Should end-client caching still be desirable you can ask for resources to only be cached privately (i.e only within the end-user’s browser cache):

In Ponzu, our scientific conference information system with social network features, a lot of the content is “Private content”. For example, we generally only show the abstract text to conference participants (non-participants can only view the presentation titles and authors). Hence Ajax requests for presentation detail pages cannot be handled with HTTP cache.

URLs alone are not sufficient as the cache key

HTTP caching uses the URL only as the cache key. If the content changes depending on values in cookies, then HTTP caching doesn’t work.

However with Ponzu, we use cookies to store the current user id and we also store the locale. We display slightly different content depending on the privileges of each user and we also provide different translations. We do all this while keeping the URL the same. Keeping the URL the same is important to maximize social sharing.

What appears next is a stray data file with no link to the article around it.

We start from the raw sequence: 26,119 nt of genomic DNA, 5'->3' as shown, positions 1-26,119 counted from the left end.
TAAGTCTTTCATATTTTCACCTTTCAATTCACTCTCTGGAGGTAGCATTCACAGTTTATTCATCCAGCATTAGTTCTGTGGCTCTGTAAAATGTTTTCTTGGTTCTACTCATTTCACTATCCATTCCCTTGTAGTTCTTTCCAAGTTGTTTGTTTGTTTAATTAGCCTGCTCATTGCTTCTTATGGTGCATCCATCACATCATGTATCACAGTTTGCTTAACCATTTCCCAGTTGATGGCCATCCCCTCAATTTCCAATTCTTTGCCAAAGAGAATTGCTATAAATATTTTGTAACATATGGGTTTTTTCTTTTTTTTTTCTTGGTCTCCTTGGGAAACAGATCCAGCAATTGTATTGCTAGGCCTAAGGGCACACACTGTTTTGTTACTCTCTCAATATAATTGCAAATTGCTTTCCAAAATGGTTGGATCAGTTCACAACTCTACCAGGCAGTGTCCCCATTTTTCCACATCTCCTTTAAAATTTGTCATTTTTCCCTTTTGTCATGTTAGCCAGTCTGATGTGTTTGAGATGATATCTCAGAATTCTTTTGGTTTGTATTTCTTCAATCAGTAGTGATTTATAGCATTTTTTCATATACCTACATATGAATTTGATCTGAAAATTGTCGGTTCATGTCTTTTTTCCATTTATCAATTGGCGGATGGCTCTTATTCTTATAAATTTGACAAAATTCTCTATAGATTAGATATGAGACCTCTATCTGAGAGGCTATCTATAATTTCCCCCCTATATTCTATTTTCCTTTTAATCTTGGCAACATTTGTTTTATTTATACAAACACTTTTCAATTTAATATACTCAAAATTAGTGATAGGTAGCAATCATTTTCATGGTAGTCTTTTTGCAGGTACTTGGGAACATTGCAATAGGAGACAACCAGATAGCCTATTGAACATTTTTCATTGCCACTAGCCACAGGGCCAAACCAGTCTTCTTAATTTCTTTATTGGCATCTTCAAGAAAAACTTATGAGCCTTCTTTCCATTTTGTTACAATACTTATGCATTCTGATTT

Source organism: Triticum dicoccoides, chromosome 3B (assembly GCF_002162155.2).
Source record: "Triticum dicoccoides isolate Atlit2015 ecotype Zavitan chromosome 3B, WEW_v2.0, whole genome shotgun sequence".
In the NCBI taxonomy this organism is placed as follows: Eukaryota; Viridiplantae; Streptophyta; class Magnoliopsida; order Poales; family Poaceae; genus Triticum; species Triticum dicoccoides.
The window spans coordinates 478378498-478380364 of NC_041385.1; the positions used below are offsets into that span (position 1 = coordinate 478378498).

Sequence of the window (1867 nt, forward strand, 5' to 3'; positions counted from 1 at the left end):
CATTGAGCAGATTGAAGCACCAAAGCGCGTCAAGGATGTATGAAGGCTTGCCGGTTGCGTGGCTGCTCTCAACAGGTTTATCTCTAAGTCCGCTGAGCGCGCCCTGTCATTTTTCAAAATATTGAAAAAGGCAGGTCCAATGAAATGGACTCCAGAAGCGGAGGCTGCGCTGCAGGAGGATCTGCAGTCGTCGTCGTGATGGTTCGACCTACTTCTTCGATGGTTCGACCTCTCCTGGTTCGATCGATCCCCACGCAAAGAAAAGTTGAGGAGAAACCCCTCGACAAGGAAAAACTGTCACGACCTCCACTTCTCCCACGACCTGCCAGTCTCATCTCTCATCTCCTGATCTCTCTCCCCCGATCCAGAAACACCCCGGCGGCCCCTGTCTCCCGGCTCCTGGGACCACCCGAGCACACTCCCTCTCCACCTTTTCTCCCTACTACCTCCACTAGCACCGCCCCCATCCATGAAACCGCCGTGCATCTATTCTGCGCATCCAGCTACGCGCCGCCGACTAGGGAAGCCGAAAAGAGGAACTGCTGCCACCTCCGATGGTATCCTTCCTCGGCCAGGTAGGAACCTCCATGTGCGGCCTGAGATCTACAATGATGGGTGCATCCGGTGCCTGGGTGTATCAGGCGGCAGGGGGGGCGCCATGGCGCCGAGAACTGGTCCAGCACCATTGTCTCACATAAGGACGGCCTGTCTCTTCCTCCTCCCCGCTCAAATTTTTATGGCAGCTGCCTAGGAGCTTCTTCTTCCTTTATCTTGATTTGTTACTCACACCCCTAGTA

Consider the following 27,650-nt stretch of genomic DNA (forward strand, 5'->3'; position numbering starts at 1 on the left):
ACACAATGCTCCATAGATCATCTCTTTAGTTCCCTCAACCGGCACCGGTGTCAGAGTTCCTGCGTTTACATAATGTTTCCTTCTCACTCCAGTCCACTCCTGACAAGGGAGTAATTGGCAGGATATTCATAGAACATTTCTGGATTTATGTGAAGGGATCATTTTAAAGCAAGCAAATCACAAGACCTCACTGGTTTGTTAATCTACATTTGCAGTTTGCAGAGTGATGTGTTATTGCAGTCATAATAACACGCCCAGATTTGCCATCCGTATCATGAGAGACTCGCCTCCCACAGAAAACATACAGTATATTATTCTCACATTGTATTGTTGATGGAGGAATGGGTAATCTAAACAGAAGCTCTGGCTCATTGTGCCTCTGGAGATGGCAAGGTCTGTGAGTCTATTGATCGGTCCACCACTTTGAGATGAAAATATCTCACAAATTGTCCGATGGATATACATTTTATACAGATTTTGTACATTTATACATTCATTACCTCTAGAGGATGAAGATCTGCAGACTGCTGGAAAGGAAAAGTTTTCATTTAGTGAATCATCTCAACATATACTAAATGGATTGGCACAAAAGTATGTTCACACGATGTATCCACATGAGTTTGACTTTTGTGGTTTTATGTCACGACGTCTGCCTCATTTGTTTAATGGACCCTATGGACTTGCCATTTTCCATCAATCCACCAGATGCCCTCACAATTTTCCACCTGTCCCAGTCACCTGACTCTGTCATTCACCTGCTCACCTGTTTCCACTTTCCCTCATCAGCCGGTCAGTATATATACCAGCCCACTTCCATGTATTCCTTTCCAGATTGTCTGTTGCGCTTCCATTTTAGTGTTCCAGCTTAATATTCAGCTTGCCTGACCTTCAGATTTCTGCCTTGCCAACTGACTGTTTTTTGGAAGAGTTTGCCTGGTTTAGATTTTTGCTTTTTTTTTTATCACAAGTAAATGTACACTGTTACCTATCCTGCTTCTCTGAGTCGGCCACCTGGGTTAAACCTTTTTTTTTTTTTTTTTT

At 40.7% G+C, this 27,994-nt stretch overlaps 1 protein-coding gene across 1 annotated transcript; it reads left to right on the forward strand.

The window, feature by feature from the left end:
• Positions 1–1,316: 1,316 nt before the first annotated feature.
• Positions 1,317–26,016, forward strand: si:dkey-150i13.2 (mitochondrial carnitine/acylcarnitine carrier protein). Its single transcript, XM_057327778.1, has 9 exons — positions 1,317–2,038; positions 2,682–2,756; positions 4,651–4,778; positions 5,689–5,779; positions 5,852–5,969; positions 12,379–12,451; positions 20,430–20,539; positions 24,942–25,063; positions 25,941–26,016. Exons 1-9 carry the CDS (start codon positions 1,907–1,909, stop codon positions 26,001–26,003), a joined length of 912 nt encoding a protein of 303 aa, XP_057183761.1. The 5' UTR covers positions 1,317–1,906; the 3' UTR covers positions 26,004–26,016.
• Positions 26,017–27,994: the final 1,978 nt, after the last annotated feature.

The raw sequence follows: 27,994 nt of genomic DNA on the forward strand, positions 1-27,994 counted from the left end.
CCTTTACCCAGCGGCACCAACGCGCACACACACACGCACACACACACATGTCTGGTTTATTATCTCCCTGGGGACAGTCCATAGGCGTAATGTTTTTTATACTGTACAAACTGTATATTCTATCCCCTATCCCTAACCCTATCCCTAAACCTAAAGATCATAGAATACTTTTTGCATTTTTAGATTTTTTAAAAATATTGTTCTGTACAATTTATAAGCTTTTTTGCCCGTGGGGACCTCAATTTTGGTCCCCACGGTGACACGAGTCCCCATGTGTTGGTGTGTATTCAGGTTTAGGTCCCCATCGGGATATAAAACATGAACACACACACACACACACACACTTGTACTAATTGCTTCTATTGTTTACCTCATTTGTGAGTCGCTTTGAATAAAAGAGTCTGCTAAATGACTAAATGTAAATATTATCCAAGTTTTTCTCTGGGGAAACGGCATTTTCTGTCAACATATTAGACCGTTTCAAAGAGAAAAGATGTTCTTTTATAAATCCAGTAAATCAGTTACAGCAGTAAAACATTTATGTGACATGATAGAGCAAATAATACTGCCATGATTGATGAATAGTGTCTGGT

Hence in Ponzu, URLs alone are not sufficient as the cache key.

Flexible purging of HTTP cache is not possible

HTTP cache does not allow flexible purging of the cache. For example, if you set “max-age” to a large value (e.g. for a few days), then you cannot touch the cache on the browser until the cache has expired. If you suddenly have an emergency notification that you need to put up, you can’t do it. You have to wait until the cache expires, whatever happens.

With Ponzu, we want to set very long cache expiry dates to maximize fast browsing. On the other hand, we want to be able to flush the cache when an emergency arises. An emergency might be an urgent notification, but it also may be a bug.

Hence HTTP cache is not particularly suitable, and we would not want to set long expiry times with it unless we were extra sure that the content would not change.

Summary

As we can see, HTTP cache is not suitable for the majority of Ajax requests (HTML requests) in Ponzu. Although we use it to serve content in the Ruby-on-Rails asset pipeline, we don’t use it for dynamically created content at all. Instead, we use Kamishibai caching which provides more flexibility.

Rethinking REST from a Kamishibai perspective

REST is the way the web was designed to work. Thinking of URLs as resources is a guiding principle that aids design of web applications and brings order to URLs.